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dynamic fusor patent, Salvatore Pais

Posted: Fri Oct 11, 2019 5:41 pm
by stefan.kuzminski
Don't know if this has been posted elsewhere, new patent out of US Navy,

http://www.freepatentsonline.com/y2019/0295733.html

https://www.thedrive.com/the-war-zone/3 ... on-reactor

Re: dynamic fusor patent, Salvatore Pais

Posted: Fri Oct 11, 2019 9:15 pm
by Paul_Schatzkin
More magnets.

They’ll never learn.

—PS

Re: dynamic fusor patent, Salvatore Pais

Posted: Sat Oct 12, 2019 1:31 am
by Bob Reite
Controlling a plasma with a magnetic field is like trying to hold Jello with rubber bands.

Re: dynamic fusor patent, Salvatore Pais

Posted: Sat Oct 12, 2019 4:36 am
by Richard Hull
When fusion researchers finally get the magnets in just the right configuration with just the right field shape and the perfect magnetic strength they will have a bunch of magnets in a configuration with a field that has some known strength. Fusion? Well that is another whole kettle of fish.

More magnets! There are never enough magnets.

Richard Hull

Re: dynamic fusor patent, Salvatore Pais

Posted: Sat Oct 12, 2019 1:25 pm
by Paul_Schatzkin
Glad you guys share my sentiments about magnets. I’ve heard that line about jello and rubber bands before. May have to use it...

—PS

Re: dynamic fusor patent, Salvatore Pais

Posted: Sat Oct 12, 2019 11:48 pm
by stefan.kuzminski
I understand that the deep experience of the folks on this board would tend to a skeptical viewpoint
but come'on let's pick it apart just a little more than that..

I doubt I understand it, but apparently the claim is that some piezoelectric effect used to create a coherent 'spinning and/or accelerated vibration' in the plasma.
I suppose compared to a 'normal' radio-frequency heating which gives more of a hot mess.
hard to imagine the grid physically spinning, although we can hope..

There are a set of patents from this gentleman, all in a similar vein
https://patents.google.com/?inventor=Sa ... tore+Pais)

Re: dynamic fusor patent, Salvatore Pais

Posted: Sun Oct 13, 2019 8:26 pm
by Dennis P Brown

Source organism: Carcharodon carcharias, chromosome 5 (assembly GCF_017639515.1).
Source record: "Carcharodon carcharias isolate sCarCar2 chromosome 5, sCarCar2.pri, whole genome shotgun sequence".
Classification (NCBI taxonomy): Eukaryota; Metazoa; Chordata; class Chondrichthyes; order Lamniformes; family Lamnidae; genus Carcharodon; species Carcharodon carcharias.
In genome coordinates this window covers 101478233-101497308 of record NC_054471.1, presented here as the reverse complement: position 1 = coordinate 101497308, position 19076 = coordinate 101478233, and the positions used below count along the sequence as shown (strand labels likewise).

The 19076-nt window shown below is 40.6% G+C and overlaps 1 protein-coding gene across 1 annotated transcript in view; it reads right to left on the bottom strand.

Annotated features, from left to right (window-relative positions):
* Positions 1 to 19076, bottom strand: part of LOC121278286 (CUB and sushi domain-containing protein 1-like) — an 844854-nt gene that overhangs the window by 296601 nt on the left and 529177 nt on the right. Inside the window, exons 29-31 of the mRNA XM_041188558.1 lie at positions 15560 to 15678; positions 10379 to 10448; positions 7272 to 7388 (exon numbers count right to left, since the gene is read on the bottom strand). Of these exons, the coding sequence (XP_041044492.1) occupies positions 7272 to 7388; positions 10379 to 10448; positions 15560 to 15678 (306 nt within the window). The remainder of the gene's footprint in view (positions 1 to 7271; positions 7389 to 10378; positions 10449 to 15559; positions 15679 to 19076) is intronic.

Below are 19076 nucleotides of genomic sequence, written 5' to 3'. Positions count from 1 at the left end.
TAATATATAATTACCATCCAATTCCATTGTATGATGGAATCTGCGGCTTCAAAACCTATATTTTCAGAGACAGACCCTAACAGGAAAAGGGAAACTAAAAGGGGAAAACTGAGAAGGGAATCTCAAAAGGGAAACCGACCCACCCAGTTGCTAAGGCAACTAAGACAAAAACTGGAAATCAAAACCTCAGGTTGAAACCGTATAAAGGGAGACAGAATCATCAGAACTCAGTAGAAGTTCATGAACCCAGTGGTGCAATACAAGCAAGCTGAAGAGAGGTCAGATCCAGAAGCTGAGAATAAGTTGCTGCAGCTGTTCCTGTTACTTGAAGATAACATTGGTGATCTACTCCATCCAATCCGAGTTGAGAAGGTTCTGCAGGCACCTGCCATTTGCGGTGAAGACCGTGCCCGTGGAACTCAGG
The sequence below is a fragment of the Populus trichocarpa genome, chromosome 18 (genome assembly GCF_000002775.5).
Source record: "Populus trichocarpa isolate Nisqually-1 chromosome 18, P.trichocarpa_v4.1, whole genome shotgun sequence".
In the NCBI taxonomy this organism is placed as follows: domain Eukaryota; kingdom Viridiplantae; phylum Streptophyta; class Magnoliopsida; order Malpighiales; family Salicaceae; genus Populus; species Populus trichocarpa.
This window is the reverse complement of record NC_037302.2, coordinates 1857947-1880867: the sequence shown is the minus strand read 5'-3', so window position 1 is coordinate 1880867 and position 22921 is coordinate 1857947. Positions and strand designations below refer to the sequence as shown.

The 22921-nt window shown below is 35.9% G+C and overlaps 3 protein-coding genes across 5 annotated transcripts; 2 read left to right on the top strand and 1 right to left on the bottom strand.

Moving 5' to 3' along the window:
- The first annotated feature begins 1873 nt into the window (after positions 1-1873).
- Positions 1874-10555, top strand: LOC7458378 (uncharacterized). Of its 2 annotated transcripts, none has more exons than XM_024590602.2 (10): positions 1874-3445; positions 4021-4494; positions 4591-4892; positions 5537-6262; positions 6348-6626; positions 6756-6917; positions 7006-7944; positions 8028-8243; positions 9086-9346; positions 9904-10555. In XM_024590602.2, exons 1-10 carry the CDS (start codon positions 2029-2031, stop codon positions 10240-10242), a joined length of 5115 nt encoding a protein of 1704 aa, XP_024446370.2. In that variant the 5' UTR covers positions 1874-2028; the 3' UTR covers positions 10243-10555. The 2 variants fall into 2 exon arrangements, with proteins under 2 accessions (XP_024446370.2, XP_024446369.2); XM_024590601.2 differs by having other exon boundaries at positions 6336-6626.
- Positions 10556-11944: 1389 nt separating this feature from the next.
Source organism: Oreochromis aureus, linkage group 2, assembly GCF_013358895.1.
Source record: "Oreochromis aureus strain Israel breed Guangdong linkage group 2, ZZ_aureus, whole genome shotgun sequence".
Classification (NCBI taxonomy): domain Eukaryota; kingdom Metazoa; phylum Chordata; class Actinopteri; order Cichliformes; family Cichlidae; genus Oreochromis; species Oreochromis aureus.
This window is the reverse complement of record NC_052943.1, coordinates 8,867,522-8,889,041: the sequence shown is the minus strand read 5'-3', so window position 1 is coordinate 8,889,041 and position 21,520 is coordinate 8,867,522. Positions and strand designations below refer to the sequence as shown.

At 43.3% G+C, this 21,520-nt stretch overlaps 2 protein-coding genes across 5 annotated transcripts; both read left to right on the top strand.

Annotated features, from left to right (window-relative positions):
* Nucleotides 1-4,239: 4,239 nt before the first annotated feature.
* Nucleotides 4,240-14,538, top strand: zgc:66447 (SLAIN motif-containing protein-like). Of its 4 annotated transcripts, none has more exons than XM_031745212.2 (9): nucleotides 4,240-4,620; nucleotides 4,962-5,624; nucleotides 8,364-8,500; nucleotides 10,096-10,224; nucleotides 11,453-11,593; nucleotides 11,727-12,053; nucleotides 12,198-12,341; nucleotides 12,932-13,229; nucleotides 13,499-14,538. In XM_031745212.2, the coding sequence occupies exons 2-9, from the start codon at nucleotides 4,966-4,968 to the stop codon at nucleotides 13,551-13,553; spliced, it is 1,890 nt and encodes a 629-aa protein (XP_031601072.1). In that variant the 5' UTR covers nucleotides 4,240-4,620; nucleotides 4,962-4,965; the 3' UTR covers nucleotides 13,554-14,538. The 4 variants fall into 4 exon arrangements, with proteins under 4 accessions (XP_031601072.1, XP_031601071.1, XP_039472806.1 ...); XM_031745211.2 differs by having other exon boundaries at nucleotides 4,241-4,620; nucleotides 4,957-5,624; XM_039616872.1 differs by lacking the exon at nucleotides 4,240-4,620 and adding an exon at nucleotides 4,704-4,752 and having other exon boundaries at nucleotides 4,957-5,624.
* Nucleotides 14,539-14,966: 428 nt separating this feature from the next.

Many in the real fusion community are laughing about this - but then, anything can be patented if it is different. A patent does not require anything to work, just not violate laws of physics. I won't worry about this effort enough to even evaluate it any further - zero money will be put into it and that's exactly what this idea is worth.

Re: dynamic fusor patent, Salvatore Pais

Posted: Mon Oct 14, 2019 11:42 am
by Patrick Lindecker
Hello Dennis,

I have a doubt about patents in USA. It seems possible to patent ideas. Do you confirm?
This is not possible here (France and surely Europe). You need a "proof of concept". You cannot patent ideas.

I read the patent. The author suggests that he is able to produce 1E6 teslas (with toroidal coils...). It is just enormous whereas passing 5 Teslas is a challenge (without considering the enormous mechanical constraints generated). I understand that obtaining 1E6 Teslas easily would be, of course, great for fusion. However it is a wish and this comes back to my question about patenting an idea.
Moreover there are no details, just generalities which could not permit to a standard enginner to realize the prototype (normally a patent must have sufficiently details to permit the construction of the prototype for an engineer of the same field).

Note: the author refers to a paper that I'm going to read.

Patrick Lindecker

Re: dynamic fusor patent, Salvatore Pais

Posted: Mon Oct 14, 2019 2:45 pm
by stefan.kuzminski
Clearly the patent system in the USA is totally dysfunctional and even corrupt, and this work is easy to categorize as 'fake news' without any demonstrated embodiment.

But laughing grey-beards are a poor indicator of the worth of new ideas if history is any guide..

Does anyone know of other groups working with piezoelectric materials in a containment design?

Patents Make Headlines...

Posted: Mon Oct 14, 2019 6:25 pm
by Paul_Schatzkin
...but often for all the wrong reasons.

I think this whole story – it's publication, the reactions to it – reflect a) the culture's hunger for this kind of energy and b) the media's total lack of judgement regarding news of the subject. That began basically in 1989 with the feeding frenzy over "Cold Fusion" continues to this day.

The subject continues to curry cultural favor, from "Back to The Future" ("....Roads? Where we're going, we don't roads...") to more recent expressions. Over the weekend I watched the 2012 movie "Cloud Atlas," which includes some rather exotic transport vessels. When asked how the vessels are powered, the answer is "fusion engines." Well, duh, sure, 200 years into the fictional future...

The world wants – and with each passing day more desperately needs – this form of energy.

But I am finally coming to the realization – which is not easy to articulate but I'm getting there – that the reason fusion energy is not at our disposal has nothing to do with the technology and everything to do with the shortcomings of the species (that would be us humans) that has come to the threshold of its realization.

More on that, hopefully sooner rather than later.

--PS